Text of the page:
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Tulalip Tribes commit $334,000 to Community Smoking Cessation Campaign

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TULALIP, Wash. – The Tulalip Tribes health clinic recently announced the launch of a $334,000 Smoking Cessation effort for tribal members and the surrounding community. Casino revenues and Washington State Department of Health grant funding ($20,400) will support cessation efforts through area schools, health fairs, businesses, Tribal Health Clinic programs, the Tulalip Pharmacy and public service education.

According to the National Tribal Tobacco Prevention Network, 40 percent of adult Native Americans are smokers, spending about $2,000 per year on the habit – the highest rate of tobacco use among every age, ethnic and gender category in the United States. Various studies place the American Indian/Alaska Native youth smoking rate between 23 percent and 50 percent, at least double the national average for persons under 18. Additionally, teens are three times more likely to smoke if parents of siblings smoke.

According to the American Diabetes Association, 28 percent of Native Americans have diabetes. According to the Tulalip Health Clinic, 28 percent of Native American diabetics are also smokers. Native American women are twice as likely (21 percent) to smoke while pregnant, making them more susceptible to miscarriages, low birth weight and SIDS (sudden infant death syndrome).

“The strategy behind this program will be to focus on prevention with our area youth, and cessation for adults,” said Mel Sheldon, chairman of the Tulalip Tribes. “Here at Tulalip and throughout Indian country we face an uphill battle in addressing use of tobacco. Some tobacco companies use Native American images and cultural symbols in their advertising, such as warriors, feathers, and regalia. They also slip in words like ‘natural’ in the brand names to build image, credibility and sales within the Native American community.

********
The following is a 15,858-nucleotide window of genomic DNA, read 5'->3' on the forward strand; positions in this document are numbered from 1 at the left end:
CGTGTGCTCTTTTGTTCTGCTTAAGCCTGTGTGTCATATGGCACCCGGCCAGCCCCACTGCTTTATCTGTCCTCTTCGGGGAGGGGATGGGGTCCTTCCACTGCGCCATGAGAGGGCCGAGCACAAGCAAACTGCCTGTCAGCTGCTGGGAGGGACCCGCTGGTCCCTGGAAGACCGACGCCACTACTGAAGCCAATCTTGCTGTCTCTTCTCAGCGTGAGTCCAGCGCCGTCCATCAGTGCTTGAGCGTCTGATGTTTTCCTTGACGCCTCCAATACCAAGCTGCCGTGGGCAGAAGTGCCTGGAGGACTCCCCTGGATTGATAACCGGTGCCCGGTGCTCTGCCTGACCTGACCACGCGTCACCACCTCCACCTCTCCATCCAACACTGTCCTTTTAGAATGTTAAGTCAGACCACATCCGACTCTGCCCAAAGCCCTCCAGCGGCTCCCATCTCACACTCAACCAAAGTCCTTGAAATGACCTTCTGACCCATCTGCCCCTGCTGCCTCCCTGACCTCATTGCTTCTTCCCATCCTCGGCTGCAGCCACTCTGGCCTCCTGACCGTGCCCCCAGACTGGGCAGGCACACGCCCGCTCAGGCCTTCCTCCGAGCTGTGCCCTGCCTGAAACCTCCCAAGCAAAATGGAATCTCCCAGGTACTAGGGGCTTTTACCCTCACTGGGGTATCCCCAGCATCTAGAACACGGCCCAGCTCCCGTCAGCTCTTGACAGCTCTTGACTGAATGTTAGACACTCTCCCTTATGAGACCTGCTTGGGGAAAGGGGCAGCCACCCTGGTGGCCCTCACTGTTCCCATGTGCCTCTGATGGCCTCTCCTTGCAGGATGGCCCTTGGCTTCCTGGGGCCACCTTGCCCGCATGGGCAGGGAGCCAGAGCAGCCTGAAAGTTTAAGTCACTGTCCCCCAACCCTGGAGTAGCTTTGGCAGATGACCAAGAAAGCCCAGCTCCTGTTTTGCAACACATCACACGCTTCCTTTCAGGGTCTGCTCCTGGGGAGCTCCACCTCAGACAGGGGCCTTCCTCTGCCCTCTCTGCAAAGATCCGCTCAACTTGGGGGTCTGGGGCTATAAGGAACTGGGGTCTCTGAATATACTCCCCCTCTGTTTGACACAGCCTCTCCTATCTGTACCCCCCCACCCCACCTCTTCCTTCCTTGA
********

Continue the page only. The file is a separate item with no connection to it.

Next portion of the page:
“On the prevention side, we do not have the same access to health care funding to counter these efforts. Take the Indian Health Service – which is responsible for fulfilling the U.S. treaty obligations of providing healthcare – they only receive between 40 and 50 percent of the funding required to provide minimum health care services. And tribes were excluded from eligibility to receive any funds from the tobacco industry Master Settlement Agreement, leaving us to rely on thinly stretched state funding for tobacco control.”

The smoking cessation campaign objectives will be to reduce smoking in youth, persons with diabetes and pregnant women. Activities include:

  • Recruiting and sponsoring 20 non-smoking students in the Teens Against Tobacco Use program.
  • Sponsor the popular Choice and Consequences (Organ Ladies) program for eight visits to area schools and other student opportunities.

  • Expanding the tribe’s Tobacco Cessation Program in schools, casinos and at the health clinic to better reach tribal members.

  • Promoting partnerships with diabetes and pregnant women programs to raise awareness and promote cessation.

  • Modernizing the tribe’s Tobacco Cessation Program with classes.

  • Outreach through advertising, health education in the media, health fairs, and sponsoring other tobacco cessation activities.

“Our long term goal with launching this Tobacco Cessation campaign is to reduce the burden of diseases related to smoking,” said Nadine Carter, Tobacco Cessation Program coordinator for the Tulalip Health Clinic. “We also intend to strengthen the long term partnerships between health care providers and improve our clinic services to better assist tribal members and in cases like this the larger area community.”